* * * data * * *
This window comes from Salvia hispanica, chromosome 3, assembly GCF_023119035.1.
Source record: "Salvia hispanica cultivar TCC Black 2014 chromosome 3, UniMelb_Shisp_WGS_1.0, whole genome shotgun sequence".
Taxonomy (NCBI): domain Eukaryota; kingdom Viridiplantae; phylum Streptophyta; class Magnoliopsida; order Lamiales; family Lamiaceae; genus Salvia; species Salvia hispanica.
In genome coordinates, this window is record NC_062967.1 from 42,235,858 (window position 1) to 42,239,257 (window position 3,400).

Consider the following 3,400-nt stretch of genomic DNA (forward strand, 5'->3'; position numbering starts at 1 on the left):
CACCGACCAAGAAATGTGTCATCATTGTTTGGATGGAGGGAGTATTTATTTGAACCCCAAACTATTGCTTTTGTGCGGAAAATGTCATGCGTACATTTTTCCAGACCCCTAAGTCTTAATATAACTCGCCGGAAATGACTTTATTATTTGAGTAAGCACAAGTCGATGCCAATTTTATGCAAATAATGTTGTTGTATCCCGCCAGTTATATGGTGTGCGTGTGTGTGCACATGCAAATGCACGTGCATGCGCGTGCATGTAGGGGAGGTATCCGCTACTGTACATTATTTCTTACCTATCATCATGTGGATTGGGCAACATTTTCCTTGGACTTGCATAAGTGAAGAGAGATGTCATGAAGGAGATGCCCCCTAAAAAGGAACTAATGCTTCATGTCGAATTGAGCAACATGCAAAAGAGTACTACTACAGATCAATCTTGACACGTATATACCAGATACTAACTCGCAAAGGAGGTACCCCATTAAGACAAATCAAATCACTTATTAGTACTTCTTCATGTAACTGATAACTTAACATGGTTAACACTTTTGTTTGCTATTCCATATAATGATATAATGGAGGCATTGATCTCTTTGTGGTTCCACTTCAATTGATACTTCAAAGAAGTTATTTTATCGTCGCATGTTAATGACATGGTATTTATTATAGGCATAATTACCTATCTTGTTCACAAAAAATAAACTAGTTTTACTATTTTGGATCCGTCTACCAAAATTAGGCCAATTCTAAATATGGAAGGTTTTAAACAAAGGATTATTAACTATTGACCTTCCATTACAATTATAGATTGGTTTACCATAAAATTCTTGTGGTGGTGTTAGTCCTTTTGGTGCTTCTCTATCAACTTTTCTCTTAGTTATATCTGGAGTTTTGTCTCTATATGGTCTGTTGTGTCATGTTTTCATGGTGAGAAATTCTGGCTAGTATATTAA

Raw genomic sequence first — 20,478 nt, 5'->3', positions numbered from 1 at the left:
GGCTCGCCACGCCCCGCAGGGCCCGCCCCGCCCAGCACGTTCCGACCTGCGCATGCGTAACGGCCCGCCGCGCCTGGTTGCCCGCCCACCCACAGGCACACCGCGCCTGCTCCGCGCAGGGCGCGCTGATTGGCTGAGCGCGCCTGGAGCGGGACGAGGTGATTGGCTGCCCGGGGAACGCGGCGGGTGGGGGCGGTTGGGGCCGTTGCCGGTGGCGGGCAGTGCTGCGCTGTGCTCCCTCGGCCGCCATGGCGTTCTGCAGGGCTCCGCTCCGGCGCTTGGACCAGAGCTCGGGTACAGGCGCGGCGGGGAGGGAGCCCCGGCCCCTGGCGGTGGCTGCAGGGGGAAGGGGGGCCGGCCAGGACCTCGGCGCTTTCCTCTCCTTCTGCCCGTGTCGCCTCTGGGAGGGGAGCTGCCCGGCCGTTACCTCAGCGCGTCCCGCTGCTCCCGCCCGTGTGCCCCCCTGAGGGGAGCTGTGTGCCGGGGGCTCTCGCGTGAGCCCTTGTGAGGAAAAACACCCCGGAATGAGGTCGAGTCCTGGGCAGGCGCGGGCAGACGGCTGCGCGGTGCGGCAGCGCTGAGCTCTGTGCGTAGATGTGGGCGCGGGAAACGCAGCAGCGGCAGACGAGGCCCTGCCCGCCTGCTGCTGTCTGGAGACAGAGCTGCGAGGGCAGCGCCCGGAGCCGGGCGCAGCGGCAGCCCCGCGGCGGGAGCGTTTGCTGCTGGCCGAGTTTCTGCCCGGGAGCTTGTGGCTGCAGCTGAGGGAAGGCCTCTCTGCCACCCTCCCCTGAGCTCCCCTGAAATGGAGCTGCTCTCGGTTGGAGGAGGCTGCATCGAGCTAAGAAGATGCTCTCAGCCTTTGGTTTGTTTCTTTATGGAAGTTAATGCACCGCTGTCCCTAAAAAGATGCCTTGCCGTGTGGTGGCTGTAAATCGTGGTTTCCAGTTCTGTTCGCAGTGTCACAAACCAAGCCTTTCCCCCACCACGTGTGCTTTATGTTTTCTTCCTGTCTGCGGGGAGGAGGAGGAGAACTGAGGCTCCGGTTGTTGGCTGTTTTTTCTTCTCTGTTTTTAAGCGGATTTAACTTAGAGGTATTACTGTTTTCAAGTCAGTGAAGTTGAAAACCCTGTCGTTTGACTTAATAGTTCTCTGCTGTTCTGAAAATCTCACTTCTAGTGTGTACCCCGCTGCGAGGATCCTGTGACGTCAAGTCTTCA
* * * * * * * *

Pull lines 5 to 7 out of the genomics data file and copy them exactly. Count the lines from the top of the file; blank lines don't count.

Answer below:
Consider the following 3,400-nt stretch of genomic DNA (forward strand, 5'->3'; position numbering starts at 1 on the left):
CACCGACCAAGAAATGTGTCATCATTGTTTGGATGGAGGGAGTATTTATTTGAACCCCAAACTATTGCTTTTGTGCGGAAAATGTCATGCGTACATTTTTCCAGACCCCTAAGTCTTAATATAACTCGCCGGAAATGACTTTATTATTTGAGTAAGCACAAGTCGATGCCAATTTTATGCAAATAATGTTGTTGTATCCCGCCAGTTATATGGTGTGCGTGTGTGTGCACATGCAAATGCACGTGCATGCGCGTGCATGTAGGGGAGGTATCCGCTACTGTACATTATTTCTTACCTATCATCATGTGGATTGGGCAACATTTTCCTTGGACTTGCATAAGTGAAGAGAGATGTCATGAAGGAGATGCCCCCTAAAAAGGAACTAATGCTTCATGTCGAATTGAGCAACATGCAAAAGAGTACTACTACAGATCAATCTTGACACGTATATACCAGATACTAACTCGCAAAGGAGGTACCCCATTAAGACAAATCAAATCACTTATTAGTACTTCTTCATGTAACTGATAACTTAACATGGTTAACACTTTTGTTTGCTATTCCATATAATGATATAATGGAGGCATTGATCTCTTTGTGGTTCCACTTCAATTGATACTTCAAAGAAGTTATTTTATCGTCGCATGTTAATGACATGGTATTTATTATAGGCATAATTACCTATCTTGTTCACAAAAAATAAACTAGTTTTACTATTTTGGATCCGTCTACCAAAATTAGGCCAATTCTAAATATGGAAGGTTTTAAACAAAGGATTATTAACTATTGACCTTCCATTACAATTATAGATTGGTTTACCATAAAATTCTTGTGGTGGTGTTAGTCCTTTTGGTGCTTCTCTATCAACTTTTCTCTTAGTTATATCTGGAGTTTTGTCTCTATATGGTCTGTTGTGTCATGTTTTCATGGTGAGAAATTCTGGCTAGTATATTAA

Raw genomic sequence first — 20,478 nt, 5'->3', positions numbered from 1 at the left: